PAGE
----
Acute Infarct on CT

The recent use of intravenous tissue plasminogen activator (TPA) to treat acute stoke has resulted in the introduction of “code strokes” in many emergency rooms, which typically require the coordinated efforts of the emergency room physician, the neurologist and the neuroradiologist . Since TPA can only be administered within a narrow window (around three hours) after the onset of symptoms, rapid evaluation is essential – hence the saying “time is brain”.

Diagnosis: Acute embolic non hemorrhagic right middle cerebral artery infarct on CT

Figure 1: (a,red arrow) axial non contrast CT demonstrates a hyperdense middle cerebral artery. There is loss of grey white differentiation involving the insular cortex and right basal ganglia (b,blue arrow).

CT is the initial imaging modality performed in the code stroke protocol. It is done primarily to exclude a hemorrhagic infarct, an absolute contraindication to the administration of TPA. However CT can also suggest the presence of a non hemorrhagic infarct with a sensitivity of approximately 70% – blurring of the junction between grey and white matter, especially in the insula is an early and often subtle sign of a non hemorrhagic infarct. A hyperdense MCA reflecting the increased attenuation of an clot within the vessel , is a specific sign for an embolic infarct.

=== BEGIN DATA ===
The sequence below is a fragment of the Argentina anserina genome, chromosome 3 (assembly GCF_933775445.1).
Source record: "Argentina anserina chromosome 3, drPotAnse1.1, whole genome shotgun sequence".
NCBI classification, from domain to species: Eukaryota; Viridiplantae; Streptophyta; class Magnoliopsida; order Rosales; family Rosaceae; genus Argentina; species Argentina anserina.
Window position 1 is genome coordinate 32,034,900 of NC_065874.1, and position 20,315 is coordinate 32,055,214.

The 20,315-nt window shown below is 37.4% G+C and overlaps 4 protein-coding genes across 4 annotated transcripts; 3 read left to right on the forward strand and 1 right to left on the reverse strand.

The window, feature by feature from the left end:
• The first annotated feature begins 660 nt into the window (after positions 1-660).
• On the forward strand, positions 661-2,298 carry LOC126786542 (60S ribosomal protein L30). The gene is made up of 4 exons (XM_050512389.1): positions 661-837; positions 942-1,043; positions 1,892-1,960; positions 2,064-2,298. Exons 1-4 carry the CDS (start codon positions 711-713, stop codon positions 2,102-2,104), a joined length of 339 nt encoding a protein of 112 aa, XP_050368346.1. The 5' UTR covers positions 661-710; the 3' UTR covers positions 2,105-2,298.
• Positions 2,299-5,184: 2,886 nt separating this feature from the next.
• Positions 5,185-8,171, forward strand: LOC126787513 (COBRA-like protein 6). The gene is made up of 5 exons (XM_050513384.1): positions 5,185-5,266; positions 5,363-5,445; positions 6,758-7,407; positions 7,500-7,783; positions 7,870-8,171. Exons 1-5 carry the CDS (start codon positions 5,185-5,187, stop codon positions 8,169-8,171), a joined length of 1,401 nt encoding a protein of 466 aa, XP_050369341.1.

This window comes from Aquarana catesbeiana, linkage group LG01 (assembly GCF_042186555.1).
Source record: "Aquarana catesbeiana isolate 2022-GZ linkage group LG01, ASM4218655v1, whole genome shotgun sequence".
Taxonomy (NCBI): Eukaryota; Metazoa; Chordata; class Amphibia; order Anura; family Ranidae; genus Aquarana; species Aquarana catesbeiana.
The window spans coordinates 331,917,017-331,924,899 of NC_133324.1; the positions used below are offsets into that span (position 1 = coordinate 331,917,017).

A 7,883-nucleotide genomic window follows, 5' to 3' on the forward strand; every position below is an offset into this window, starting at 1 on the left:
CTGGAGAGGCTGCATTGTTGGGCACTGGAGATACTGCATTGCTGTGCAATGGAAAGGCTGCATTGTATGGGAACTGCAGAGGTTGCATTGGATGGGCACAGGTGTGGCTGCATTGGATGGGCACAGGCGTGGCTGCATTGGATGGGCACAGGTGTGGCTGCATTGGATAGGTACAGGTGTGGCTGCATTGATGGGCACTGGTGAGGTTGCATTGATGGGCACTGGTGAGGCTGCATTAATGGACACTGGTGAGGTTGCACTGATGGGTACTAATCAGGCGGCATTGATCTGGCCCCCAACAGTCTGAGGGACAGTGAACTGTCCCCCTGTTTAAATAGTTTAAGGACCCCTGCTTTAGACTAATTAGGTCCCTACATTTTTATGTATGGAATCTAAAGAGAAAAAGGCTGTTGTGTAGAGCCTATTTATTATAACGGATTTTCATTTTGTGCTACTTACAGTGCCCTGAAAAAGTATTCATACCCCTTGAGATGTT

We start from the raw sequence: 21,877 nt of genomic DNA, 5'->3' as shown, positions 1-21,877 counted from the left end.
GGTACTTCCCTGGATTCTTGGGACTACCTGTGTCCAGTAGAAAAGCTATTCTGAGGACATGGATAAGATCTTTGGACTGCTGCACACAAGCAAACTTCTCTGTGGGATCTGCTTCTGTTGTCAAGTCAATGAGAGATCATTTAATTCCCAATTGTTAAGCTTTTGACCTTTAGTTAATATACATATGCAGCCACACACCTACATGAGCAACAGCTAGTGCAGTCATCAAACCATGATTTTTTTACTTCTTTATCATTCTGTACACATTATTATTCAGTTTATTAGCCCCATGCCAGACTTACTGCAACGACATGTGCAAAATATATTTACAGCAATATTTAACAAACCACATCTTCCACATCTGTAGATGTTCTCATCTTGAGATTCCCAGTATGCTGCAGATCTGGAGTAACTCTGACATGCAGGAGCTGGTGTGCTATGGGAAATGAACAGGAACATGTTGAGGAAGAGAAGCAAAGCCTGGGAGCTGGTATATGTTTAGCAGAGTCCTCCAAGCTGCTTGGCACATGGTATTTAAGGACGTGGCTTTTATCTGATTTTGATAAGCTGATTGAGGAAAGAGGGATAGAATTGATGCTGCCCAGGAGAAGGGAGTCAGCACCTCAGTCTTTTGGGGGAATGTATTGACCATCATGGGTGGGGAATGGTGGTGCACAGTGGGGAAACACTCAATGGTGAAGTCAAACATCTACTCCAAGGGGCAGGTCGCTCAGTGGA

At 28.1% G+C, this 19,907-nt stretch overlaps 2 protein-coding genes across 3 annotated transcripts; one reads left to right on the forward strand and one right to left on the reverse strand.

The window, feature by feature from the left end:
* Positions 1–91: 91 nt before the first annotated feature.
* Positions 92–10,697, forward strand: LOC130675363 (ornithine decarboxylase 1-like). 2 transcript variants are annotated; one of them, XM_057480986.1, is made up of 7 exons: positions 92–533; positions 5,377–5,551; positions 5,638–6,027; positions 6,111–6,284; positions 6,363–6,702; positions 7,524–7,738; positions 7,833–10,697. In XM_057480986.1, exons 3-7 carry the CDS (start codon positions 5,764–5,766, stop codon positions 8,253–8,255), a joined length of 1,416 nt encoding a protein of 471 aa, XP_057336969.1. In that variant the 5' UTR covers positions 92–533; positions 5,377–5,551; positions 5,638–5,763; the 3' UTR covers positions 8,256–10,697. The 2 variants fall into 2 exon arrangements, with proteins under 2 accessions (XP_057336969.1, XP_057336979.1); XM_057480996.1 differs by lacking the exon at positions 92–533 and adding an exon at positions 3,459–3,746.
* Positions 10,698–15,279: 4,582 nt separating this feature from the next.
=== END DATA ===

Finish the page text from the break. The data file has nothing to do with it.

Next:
MRI is the gold standard for the diagnosis of stroke but is not typically performed during a stroke code because of time constraints- a CT that shows no hemorrhage and high clinical suspicion for stroke is enough to justify treatment. Of the MRI sequences, diffusion weighted imaging is by far the most sensitive.

Recognizing the CT signs of acute non hemorrhagic infarct is important in other situations as well. Patients who are poor historians, who have non specific clinical exams and “altered mental status” can all have stroke and CT is often the first imaging modality performed in these patients.

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About the Author: Christopher Buckle MD